Beautiful throughout the year, red sunset maples are an underutilized tree that has stunning color in both spring and fall. After the rosy flowers appear in spring, young leaves mature to a cheerful green in summer before turning a blazing red with the first frosts. The autumn color can remain for weeks, and shuffling through piles of bright red leaves in fall while playing with the helicopter-like seeds is a child's wonderland. The tree takes to many soils and, although it prefers moist locations, can tolerate brief drought once it is established. Correctly planting a red sunset maple will ensure a strong, healthy tree for many years.
Choose the maple carefully. Young red sunset maples have bark that is easily injured during transport or in the general bustle of the nursery. Look for a balanced branch structure and evenly green leaves. Light green to yellow leaves with dark green veins are symptoms of a nutrient deficiency. Avoid trees with roots circling close to the trunk or pushing through the drainage holes of the container they're in; these are signs of possible trouble ahead.
Select the planting site. Sunset red maples enjoy full sun to partial shade and do well in most soils. Give a maple room to grow; according to the USDA Forest Service, sunset maples can reach 50 feet high and up to 35 feet wide. In Southern or drier regions, they may stay smaller, but place them where their four-season beauty will be appreciated. Sunset red maples also send out many surface roots and can lift sidewalks. Choosing the right location will prevent issues later.
Dig the planting hole twice as wide but no deeper than the container and place the removed dirt on the tarp or in the wheelbarrow. If the soil is extremely poor or very sandy, work compost or another soil amendment into the surrounding dirt. M. A. Powell of the North Carolina Cooperative Extension does not recommend amending average soil; the tree is not encouraged to root outside of the enriched planting area and will suffer over time.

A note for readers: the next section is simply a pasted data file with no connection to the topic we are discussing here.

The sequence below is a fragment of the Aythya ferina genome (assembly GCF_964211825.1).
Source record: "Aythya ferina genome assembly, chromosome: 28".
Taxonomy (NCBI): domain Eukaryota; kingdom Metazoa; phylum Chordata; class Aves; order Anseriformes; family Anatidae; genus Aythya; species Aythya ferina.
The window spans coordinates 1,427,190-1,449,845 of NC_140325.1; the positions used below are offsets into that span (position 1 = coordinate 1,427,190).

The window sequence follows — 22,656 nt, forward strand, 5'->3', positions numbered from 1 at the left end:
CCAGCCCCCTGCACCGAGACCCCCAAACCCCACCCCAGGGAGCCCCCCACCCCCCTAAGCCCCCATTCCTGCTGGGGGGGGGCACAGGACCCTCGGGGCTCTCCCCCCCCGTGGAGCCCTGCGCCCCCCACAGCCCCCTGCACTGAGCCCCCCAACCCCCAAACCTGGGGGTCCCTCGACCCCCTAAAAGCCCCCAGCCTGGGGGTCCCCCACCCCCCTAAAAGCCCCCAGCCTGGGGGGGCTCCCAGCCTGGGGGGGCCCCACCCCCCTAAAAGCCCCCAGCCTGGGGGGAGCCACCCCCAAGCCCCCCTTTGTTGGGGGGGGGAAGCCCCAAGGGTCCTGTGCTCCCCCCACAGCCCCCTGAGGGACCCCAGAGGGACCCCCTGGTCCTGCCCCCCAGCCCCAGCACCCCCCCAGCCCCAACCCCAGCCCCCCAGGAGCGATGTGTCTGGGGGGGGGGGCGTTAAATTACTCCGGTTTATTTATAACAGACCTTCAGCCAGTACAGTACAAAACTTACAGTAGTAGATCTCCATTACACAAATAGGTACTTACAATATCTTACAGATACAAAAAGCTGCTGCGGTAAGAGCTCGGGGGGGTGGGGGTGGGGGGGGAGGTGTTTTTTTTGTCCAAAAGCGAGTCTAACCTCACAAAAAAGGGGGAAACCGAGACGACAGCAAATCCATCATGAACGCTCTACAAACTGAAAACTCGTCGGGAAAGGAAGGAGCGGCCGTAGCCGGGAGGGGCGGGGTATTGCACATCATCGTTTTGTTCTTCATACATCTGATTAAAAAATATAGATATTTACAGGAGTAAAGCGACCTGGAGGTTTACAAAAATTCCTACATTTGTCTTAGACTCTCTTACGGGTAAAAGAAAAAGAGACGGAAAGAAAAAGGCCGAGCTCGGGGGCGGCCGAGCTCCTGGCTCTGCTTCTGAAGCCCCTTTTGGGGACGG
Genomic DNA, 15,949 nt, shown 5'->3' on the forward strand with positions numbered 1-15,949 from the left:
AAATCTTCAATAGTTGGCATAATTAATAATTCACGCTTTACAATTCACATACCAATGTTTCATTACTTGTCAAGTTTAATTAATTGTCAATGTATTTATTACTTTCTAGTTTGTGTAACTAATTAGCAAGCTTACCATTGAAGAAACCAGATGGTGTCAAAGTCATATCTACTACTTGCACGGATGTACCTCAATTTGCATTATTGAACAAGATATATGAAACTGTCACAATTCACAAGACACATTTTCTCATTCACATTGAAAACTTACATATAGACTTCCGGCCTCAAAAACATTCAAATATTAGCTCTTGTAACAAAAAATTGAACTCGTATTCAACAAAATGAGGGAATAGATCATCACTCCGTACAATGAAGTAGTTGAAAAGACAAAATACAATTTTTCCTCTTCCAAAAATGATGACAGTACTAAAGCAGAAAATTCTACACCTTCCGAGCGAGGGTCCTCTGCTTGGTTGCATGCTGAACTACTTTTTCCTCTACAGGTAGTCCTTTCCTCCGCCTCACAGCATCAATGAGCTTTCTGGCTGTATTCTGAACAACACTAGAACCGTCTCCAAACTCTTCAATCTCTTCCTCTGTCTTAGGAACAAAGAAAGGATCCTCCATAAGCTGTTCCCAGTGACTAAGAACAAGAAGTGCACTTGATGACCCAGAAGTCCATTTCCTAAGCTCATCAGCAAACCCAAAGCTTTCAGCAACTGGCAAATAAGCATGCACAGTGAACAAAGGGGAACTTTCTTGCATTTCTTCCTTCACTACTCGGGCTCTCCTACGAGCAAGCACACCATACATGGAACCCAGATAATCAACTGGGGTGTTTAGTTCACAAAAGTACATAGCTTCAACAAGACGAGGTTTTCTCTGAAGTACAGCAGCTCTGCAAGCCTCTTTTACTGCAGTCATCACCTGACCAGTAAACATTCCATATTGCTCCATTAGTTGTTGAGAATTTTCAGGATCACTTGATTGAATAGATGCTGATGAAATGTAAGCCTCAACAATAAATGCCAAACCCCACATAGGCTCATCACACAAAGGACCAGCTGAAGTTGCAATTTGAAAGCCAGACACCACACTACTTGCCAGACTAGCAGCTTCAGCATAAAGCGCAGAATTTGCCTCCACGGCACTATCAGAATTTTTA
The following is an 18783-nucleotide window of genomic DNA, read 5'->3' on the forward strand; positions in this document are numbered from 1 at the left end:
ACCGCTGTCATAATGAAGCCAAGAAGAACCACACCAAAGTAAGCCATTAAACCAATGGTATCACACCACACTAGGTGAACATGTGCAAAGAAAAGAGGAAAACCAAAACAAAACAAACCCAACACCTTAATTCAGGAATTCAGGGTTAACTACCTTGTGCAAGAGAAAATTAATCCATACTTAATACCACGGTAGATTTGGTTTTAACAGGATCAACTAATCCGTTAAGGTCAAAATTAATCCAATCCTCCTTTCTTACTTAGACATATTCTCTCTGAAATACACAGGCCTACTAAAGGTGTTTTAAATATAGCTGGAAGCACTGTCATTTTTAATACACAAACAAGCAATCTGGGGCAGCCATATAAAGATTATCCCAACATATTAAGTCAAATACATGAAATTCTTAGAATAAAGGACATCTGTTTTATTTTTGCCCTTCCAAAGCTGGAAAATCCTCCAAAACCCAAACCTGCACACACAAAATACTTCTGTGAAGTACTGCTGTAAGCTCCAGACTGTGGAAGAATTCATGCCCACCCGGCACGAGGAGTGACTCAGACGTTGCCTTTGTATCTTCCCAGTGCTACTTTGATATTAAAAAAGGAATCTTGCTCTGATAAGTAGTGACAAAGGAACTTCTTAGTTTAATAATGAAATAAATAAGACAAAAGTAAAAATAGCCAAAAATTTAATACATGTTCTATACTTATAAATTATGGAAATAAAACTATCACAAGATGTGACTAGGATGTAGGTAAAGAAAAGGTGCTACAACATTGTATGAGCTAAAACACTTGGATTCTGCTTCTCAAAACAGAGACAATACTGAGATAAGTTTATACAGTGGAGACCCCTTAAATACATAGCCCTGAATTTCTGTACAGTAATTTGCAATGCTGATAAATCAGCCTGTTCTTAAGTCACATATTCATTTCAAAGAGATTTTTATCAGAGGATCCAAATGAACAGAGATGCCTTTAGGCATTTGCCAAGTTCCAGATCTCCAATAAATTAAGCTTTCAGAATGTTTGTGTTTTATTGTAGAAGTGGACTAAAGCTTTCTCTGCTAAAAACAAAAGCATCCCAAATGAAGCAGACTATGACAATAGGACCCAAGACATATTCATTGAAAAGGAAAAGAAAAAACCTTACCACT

Tip the tree gently sideways and ease it out of the container. Never pull on branches or lift it straight up by the trunk. Examine the root ball and loosen circling, matted or otherwise problematic roots, cutting them if necessary. A circling root will continue to circle until it girds the tree, and matted roots will establish very slowly and limit the growth of the maple.
Set the tree in the planting hole and level it until the soil surface of the tree is slightly above the surrounding area. Backfill around the tree until the hole is two-thirds full, then straighten and re-level. Continue to firmly pack the soil until the hole is filled and use the excess dirt to form a wide, circular watering basin at least the size of the tree's widest branches. Water well and mulch deeply.